I think you should read this, I read this a few days ago. I knew deception in food labels was going on but I didn’t think it was this bad.
When it comes to food labels, manufacturers are very good at finding the loopholes in labeling laws and requirements, and subsequently very good at pulling the wool over YOUR eyes. One such loophole is the manufacturer’s ability to claim “zero” grams of fat, or zero grams of trans fat, or zero calories on the label when in fact the product does indeed contain plenty of fat, trans fat, and/or calories.
Here’s the law, and how food manufacturers get around it: Zero grams of fat or zero grams of trans fat: As long as the food item has less than .5g of fat or trans fat, respectively, the label does not need to claim their existence on the label. In fact, the product can even legally market “Zero grams of fat!” or “0 grams of trans fat per serving!”
More on why this is a HUGE problem, and how food manufacturers deepen this loophole in just a minute.
Zero calories per serving: As long as the food item has less than 5 calories per serving, it can be rounded down and labeled 0 calories.
Deepening the Loophole with Unrealistic Serving Sizes
While .5g of fat or 5 calories may not seem like a big deal, remember that these values are “per serving”, and while an entire package, box, can, or bottle of a product may contain hundreds of calories and loads of fat, as long as they can divide that package into small enough servings to meet the calorie and gram requirements to claim zero, it’s legal.
Legal AND deceptive
We don’t know about you, but we get angry when we see food manufacturers outright LYING to consumers on their labels and in the nutrition facts. Some of these products should change the Nutrition Facts header to “Nutrition Lies” and it’d actually be a lot more accurate.
1. Cooking Sprays and Butter Sprays – Cooking sprays are labeled as fat-free but their first ingredient is oil, which is 100% fat. How in the world can this be? Well, the serving size is 1/5th of a second. What? Last time we used a cooking spray (some of the organic ones are useful) it took about 3 seconds to lightly coat the surface of the pan. Well, according to the manufacturer, we just used 15 servings.
Bottom line, no one uses the ridiculous and absurd microscopic 1/5th of second spray suggested serving, which isn’t nearly enough product to be of practical use.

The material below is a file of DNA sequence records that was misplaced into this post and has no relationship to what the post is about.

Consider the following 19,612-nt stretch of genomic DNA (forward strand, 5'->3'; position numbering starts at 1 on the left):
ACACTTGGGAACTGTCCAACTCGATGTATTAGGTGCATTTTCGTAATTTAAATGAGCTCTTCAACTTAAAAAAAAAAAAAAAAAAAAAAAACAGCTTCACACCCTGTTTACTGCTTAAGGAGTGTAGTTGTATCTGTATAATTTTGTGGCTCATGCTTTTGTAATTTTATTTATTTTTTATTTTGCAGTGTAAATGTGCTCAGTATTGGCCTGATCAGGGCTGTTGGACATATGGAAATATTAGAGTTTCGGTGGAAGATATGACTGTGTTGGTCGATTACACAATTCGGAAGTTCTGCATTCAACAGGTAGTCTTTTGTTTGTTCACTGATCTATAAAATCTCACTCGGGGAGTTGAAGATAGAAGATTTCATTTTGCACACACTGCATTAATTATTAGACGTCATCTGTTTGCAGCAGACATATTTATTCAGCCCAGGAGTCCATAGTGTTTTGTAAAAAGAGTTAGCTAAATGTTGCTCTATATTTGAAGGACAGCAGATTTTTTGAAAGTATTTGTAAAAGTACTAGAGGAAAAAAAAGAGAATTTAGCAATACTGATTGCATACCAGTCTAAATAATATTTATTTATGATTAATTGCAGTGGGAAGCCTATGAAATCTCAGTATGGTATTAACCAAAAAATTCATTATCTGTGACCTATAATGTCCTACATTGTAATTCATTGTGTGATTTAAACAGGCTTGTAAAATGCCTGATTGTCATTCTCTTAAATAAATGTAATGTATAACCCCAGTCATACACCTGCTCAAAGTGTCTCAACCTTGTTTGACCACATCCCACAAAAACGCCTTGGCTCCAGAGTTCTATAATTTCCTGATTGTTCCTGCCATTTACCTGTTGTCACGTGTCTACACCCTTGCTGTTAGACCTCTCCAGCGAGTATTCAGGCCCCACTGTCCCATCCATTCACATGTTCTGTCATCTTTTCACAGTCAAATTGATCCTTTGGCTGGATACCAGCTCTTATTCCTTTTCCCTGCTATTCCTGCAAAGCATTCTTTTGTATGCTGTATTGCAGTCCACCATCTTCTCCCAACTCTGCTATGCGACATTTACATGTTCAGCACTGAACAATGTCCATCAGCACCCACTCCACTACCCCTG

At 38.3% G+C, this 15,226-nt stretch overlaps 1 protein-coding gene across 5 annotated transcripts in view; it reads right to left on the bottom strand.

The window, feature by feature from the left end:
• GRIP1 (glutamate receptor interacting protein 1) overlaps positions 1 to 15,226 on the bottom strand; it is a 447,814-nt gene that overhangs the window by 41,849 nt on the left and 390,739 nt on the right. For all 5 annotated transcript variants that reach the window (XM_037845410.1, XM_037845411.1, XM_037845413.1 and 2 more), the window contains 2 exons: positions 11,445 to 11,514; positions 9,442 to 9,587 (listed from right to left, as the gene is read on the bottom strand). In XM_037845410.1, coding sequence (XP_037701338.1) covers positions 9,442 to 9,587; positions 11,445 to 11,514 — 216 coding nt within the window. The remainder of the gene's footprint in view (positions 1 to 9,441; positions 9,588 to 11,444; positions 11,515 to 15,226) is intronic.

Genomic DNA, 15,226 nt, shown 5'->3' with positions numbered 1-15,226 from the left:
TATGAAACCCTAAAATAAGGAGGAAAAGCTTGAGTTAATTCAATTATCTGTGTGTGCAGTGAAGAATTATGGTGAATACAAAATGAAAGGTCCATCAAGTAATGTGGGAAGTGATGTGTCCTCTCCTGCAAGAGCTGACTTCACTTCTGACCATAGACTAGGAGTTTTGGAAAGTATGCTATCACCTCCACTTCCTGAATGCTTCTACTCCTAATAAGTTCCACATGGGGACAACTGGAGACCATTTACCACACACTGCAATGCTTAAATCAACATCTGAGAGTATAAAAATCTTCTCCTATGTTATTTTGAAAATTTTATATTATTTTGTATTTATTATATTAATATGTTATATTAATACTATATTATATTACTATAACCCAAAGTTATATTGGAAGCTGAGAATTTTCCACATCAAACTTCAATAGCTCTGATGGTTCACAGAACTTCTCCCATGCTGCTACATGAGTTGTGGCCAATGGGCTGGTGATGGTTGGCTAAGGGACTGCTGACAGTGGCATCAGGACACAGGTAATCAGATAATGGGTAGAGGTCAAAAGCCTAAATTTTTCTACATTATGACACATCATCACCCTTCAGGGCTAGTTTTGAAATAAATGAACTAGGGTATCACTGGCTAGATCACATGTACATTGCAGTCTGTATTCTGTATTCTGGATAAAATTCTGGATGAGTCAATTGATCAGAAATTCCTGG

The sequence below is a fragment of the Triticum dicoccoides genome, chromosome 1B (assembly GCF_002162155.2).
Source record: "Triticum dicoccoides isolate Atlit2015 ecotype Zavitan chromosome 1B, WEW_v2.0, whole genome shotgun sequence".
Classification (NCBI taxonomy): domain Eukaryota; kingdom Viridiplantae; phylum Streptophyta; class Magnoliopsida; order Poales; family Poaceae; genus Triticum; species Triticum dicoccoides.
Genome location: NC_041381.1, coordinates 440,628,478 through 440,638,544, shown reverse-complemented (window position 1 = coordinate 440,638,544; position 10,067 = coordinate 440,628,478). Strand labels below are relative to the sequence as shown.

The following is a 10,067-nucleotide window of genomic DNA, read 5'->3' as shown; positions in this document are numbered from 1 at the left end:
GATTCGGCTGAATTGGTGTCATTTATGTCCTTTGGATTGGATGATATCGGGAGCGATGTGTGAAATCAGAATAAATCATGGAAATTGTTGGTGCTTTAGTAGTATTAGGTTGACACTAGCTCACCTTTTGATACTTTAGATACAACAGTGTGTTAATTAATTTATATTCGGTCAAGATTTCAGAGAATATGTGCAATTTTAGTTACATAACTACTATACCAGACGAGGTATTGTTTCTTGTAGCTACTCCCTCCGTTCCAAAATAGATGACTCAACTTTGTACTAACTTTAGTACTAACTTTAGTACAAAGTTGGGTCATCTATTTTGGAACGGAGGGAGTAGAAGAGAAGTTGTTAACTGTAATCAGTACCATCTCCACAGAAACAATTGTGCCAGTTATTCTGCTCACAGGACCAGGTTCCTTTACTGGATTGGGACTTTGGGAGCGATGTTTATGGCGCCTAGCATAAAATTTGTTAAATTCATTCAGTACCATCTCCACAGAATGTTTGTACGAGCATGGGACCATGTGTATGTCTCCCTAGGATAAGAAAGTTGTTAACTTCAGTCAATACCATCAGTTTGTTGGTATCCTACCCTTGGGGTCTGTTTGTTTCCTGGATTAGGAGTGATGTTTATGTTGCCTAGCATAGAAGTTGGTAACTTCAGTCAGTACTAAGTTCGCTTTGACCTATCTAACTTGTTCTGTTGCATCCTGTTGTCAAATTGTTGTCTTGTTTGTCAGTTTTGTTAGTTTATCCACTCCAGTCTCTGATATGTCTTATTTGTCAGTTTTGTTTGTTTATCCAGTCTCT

Cooking sprays aren’t fat-free…they are nearly 100% fat. In my example above, a realistic serving actually contains around 5 grams of fat and 45 calories. A far cry from the 0 number reported on their nutrition facts.
Same goes for butter sprays, which are 90%+ fat in most cases. For example, one popular brand of butter spray contains over 800 calories and 90gm of fat per bottle, yet it’s labeled as a fat-free, calorie-free product! Yeah, right!
The serving size? One spray. Let’s get real here…no one is using one spray, or five sprays, or 10 sprays. In fact, twenty-five sprays equals just one teaspoon, when the servings size for regular butter is 1 tablespoon. When you balance out the serving size to be the same as a serving of butter, you’re looking at 75 sprays to get the same amount.
2. Artificial sweeteners – Not only are artificial sweeteners bad news for your health, but they’re also a top violator of “calorie free” deceptive labeling practices. Many brands of artificial sweeteners use maltodextrin and/or dextrose (which is pure sugar) as fillers in each packet, and each packet can legally contain up to a full gram of sugar and 5 calories and still be labeled as calorie free.
We’ve seen people put 3 – 5 packets of this stuff in their coffee or on their cereal…hardly calorie free and even worse, maltodextrin and dextrose are two of the biggest insulin-spiking carbs around — the entire reason people choose artificial sweeteners over sugar in the first place!
3. Any food that contains “partially hydrogenated” oils in the ingredient list, period. Bottom line, you should have a zero-tolerance attitude toward trans fats. They are the most health-derailing nutrient known to man, and you should be truly consuming ZERO grams per day.
If a product claims “Zero grams of trans fat per serving”, especially if they specify “per serving”, they are almost always playing the serving size game and you’re very likely to see partially hydrogenated oils on the list of ingredients when you flip the package over. If so, avoid it like the plague.
I knew labels couldn’t be trusted but I thought they just fudged on the numbers a little, I didn’t know manufacturers actually deceived you on purpose. Can you call that scamming?
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